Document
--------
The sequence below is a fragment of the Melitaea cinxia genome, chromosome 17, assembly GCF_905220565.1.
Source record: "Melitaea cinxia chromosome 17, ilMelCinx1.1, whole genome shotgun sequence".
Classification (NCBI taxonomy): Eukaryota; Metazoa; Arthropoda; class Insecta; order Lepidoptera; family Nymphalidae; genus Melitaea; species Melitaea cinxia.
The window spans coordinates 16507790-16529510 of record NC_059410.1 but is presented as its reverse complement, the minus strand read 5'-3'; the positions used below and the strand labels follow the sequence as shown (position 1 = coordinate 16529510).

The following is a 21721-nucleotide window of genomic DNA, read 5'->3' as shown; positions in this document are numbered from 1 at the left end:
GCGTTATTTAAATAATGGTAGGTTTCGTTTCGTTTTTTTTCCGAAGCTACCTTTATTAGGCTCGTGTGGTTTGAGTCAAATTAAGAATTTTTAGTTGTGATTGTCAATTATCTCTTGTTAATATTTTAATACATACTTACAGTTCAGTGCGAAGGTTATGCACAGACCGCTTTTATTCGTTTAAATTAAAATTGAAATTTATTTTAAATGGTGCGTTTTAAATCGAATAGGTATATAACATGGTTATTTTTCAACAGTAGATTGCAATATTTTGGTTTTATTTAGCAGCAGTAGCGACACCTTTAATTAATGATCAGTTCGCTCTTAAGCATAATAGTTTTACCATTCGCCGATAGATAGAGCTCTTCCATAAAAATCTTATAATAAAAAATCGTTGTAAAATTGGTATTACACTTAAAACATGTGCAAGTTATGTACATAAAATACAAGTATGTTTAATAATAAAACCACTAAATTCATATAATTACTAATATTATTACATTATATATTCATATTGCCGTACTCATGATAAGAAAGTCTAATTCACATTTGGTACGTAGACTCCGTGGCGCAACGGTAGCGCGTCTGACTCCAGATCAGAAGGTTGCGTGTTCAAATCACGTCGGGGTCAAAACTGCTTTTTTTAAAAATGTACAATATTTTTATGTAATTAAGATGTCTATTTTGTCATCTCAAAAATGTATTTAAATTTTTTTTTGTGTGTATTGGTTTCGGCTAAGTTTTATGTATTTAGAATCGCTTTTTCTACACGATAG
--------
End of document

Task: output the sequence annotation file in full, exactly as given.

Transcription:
The sequence below is a fragment of the Melitaea cinxia genome, chromosome 17, assembly GCF_905220565.1.
Source record: "Melitaea cinxia chromosome 17, ilMelCinx1.1, whole genome shotgun sequence".
Classification (NCBI taxonomy): Eukaryota; Metazoa; Arthropoda; class Insecta; order Lepidoptera; family Nymphalidae; genus Melitaea; species Melitaea cinxia.
The window spans coordinates 16507790-16529510 of record NC_059410.1 but is presented as its reverse complement, the minus strand read 5'-3'; the positions used below and the strand labels follow the sequence as shown (position 1 = coordinate 16529510).

The following is a 21721-nucleotide window of genomic DNA, read 5'->3' as shown; positions in this document are numbered from 1 at the left end:
GCGTTATTTAAATAATGGTAGGTTTCGTTTCGTTTTTTTTCCGAAGCTACCTTTATTAGGCTCGTGTGGTTTGAGTCAAATTAAGAATTTTTAGTTGTGATTGTCAATTATCTCTTGTTAATATTTTAATACATACTTACAGTTCAGTGCGAAGGTTATGCACAGACCGCTTTTATTCGTTTAAATTAAAATTGAAATTTATTTTAAATGGTGCGTTTTAAATCGAATAGGTATATAACATGGTTATTTTTCAACAGTAGATTGCAATATTTTGGTTTTATTTAGCAGCAGTAGCGACACCTTTAATTAATGATCAGTTCGCTCTTAAGCATAATAGTTTTACCATTCGCCGATAGATAGAGCTCTTCCATAAAAATCTTATAATAAAAAATCGTTGTAAAATTGGTATTACACTTAAAACATGTGCAAGTTATGTACATAAAATACAAGTATGTTTAATAATAAAACCACTAAATTCATATAATTACTAATATTATTACATTATATATTCATATTGCCGTACTCATGATAAGAAAGTCTAATTCACATTTGGTACGTAGACTCCGTGGCGCAACGGTAGCGCGTCTGACTCCAGATCAGAAGGTTGCGTGTTCAAATCACGTCGGGGTCAAAACTGCTTTTTTTAAAAATGTACAATATTTTTATGTAATTAAGATGTCTATTTTGTCATCTCAAAAATGTATTTAAATTTTTTTTTGTGTGTATTGGTTTCGGCTAAGTTTTATGTATTTAGAATCGCTTTTTCTACACGATAG